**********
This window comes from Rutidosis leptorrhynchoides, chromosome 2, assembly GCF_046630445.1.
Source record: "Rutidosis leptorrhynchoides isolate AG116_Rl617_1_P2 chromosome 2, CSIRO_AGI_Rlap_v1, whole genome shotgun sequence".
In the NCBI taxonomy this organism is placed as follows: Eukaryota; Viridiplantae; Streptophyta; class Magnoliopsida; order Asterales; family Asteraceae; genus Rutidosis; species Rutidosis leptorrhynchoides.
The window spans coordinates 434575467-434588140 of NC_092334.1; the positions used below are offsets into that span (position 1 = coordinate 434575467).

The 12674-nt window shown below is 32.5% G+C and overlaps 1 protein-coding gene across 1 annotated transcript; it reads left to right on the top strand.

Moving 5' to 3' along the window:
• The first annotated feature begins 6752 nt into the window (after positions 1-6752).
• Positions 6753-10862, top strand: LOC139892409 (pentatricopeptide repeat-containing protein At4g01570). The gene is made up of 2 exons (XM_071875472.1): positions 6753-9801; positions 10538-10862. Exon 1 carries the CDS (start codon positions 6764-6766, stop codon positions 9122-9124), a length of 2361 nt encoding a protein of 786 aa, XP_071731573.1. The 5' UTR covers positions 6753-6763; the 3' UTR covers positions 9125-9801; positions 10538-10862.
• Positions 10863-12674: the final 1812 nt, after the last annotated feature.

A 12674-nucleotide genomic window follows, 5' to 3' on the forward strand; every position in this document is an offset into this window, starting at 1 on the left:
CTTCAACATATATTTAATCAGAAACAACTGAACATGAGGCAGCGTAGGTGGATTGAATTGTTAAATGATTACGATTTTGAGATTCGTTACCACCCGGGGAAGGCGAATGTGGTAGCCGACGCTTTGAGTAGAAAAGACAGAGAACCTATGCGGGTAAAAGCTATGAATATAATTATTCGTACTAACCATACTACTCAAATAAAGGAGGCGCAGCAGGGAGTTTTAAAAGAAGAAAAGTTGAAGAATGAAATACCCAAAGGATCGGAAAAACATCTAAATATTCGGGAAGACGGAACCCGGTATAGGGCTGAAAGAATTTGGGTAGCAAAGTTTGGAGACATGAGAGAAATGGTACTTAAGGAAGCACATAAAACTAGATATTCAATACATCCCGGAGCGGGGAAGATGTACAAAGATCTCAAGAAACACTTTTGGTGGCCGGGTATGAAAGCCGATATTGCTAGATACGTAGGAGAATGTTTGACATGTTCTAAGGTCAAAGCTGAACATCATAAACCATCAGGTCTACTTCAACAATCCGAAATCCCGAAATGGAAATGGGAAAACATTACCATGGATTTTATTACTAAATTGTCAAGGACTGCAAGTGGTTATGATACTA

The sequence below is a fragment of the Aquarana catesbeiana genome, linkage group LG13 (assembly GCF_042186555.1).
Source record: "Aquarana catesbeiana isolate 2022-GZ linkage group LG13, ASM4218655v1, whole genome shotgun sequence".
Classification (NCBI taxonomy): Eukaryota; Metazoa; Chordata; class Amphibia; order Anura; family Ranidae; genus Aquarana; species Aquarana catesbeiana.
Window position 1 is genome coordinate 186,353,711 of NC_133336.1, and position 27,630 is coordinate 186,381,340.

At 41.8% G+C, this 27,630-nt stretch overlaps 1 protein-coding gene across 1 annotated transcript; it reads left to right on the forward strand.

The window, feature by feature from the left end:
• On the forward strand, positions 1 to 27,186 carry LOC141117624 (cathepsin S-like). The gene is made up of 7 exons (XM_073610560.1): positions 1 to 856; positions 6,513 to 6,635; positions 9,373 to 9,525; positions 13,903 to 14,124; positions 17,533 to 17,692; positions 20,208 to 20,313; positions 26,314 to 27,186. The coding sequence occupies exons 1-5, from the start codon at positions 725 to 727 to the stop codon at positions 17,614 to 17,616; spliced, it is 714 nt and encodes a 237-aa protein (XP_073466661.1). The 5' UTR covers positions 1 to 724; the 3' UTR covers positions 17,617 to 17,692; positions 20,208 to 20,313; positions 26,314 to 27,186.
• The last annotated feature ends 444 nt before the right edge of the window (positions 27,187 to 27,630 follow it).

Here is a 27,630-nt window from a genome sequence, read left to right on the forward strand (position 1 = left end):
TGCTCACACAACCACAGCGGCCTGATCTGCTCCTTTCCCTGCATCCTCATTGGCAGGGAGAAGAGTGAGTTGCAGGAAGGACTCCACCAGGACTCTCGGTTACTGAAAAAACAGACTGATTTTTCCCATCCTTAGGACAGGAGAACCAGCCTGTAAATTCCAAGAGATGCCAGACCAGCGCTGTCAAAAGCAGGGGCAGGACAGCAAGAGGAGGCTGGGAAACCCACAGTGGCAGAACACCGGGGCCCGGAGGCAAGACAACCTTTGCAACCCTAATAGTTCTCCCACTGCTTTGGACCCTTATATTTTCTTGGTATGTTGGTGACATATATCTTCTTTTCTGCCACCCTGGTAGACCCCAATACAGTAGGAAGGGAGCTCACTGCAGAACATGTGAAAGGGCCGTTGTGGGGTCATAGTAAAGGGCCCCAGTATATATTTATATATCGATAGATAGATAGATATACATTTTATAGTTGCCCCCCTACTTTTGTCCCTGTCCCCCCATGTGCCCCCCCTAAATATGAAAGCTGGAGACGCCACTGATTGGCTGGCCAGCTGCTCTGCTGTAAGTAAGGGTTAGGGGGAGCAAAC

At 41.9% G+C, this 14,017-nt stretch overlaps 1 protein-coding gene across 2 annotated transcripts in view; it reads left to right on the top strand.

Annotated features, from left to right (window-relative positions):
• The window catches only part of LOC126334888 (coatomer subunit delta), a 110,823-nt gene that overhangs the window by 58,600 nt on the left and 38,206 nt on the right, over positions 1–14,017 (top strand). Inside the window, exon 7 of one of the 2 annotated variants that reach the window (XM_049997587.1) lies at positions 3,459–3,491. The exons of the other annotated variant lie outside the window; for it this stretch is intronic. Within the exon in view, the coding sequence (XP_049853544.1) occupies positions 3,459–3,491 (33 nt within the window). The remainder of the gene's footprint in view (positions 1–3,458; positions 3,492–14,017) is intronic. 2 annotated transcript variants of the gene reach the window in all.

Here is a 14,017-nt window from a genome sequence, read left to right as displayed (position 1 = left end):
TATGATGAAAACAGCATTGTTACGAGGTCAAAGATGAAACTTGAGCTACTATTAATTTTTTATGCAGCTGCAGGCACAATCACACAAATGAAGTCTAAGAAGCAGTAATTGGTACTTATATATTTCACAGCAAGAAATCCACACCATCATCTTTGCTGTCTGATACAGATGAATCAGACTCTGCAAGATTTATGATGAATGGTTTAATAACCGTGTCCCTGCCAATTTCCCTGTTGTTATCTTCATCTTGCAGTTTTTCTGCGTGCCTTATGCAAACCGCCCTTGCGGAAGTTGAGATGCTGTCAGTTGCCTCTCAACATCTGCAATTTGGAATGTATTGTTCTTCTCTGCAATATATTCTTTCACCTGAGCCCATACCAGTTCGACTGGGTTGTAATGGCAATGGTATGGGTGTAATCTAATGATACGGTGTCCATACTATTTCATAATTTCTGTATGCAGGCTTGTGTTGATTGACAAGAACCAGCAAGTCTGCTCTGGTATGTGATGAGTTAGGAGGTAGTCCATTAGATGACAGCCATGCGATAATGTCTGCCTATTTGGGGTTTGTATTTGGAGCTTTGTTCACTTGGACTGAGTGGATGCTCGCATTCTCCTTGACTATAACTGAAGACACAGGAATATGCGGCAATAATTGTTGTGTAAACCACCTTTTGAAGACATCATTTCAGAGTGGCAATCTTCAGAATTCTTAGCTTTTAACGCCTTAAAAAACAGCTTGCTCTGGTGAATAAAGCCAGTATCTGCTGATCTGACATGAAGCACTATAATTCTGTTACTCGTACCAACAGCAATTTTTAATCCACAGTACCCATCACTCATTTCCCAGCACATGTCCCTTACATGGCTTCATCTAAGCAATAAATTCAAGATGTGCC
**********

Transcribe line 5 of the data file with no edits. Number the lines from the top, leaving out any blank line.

The 12674-nt window shown below is 32.5% G+C and overlaps 1 protein-coding gene across 1 annotated transcript; it reads left to right on the top strand.